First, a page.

To that end, Tesla is developing a drivetrain that builds upon the technology underpinning the Roadster.
The Model S will use a liquid-cooled motor with a peak output of 300 kilowatts, or about 402 horsepower.
Thats a significant hike over the Roadster, which puts out 248 horsepower.
Of course, the Model S is a significantly bigger car — it's expected to weigh about 4,000 in production trim — and it will be a family car, which means it needs to be able to haul all the stuff a family hauls.
"We wanted to make sure that when you load the car up, you can still get over the Grapevine," J.B. Straubel, chief technology officer, said, referring to the mountain pass that separates Los Angeles from points north.
"It increases real-world usability."
Power comes from a lithium-ion battery pack with either 5,500 or 7,800 cells.
It weights "about 500 kilos," or roughly 1,100 pounds.
Customers can choose from three packs that will deliver 160 to 300 miles per charge — with the cost of the pack rising with the range it provides.
Scott, the EV advocate, called it a brilliant move.
"While it's great to have 250 or 300 mile range, it's completely unnecessary for most people, and you're paying for that," he said.
Giving people the option of a 160-mile version, a 230-mile version or a 300-mile version is a great idea."
Musk said the 300-mile version of the battery will have a "quick charge" feature that will allow it to be recharged in 45 minutes, although he didn't offer any details.
He said advances in the battery chemistry and construction increased volumetric efficiency over the Roadster's pack by 50 percent.
The battery pack is laid out along the floorboard of the car, and the motor and electronics module sit between the rear wheels, creating a large, open interior.
Musk made maximizing practicality a prime directive in designing the car, and he made a point of noting how much space the interior — which is luxuriously decked out in a few acres of leather and wool — provides.
He wouldn't let us try it, but Musk insists you can fit a mountain bike in the back without removing the wheels, provided you put the back seats down, and he said the car will carry a 50-inch TV.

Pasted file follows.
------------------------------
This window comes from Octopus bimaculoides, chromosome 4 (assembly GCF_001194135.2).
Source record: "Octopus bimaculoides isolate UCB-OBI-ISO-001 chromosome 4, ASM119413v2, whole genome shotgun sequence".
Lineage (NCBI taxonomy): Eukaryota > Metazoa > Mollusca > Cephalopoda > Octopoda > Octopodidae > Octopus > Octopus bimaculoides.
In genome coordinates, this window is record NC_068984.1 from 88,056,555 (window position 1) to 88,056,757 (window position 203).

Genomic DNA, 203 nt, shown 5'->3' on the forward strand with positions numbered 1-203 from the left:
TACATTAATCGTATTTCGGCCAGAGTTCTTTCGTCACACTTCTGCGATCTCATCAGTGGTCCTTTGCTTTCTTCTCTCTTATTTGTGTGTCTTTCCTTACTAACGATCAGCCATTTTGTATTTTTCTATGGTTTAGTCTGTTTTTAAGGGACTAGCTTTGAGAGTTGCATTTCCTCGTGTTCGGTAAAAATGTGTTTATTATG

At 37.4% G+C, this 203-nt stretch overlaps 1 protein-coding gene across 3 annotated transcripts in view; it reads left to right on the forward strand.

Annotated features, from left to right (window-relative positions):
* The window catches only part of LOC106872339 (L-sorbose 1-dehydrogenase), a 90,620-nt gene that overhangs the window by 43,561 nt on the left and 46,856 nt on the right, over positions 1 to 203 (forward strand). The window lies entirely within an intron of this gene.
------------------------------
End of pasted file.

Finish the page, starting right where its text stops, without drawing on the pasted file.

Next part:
There's also a flip-up rear-facing seat at the back of the car that's big enough to carry two small kids — hence the seven-passenger designation.
"It's just like the old station wagons from the '70s with the seat in the back," Musk said.
"It's there for the occasional trip."
Tesla will have its work cut out for it meeting the 2011 deadline, and just about everything will have to go Tesla's way.
Aside from lining up suppliers and navigating the government regulatory maze, Tesla still has to build a factory to assemble the car.
Musk says the company is close to finalizing a deal for a factory in Southern California, but he wouldn't offer specifics.
He's also confident the Department of Energy will come through with a $350 million loan to get the factory up and running.
And if Tesla doesn't get the loan? Musk says he'll figure something out.
"There should be no question that we'll make this car," he said emphatically. "This is the beginning of a new era in transportation."
More hyperbole to be sure, but you can't discount it entirely because Tesla has an advantage over the big automakers — it already knows how to build an electric car that works.
There are more than 250 Roadsters in driveways right now.
"You have to give Tesla the benefit of the doubt," said Aaron Bragman, an auto industry analyst with I.H.S. Global Insight.
"It's the only company actually producing an electric vehicle right now. At the moment, Tesla has the halo."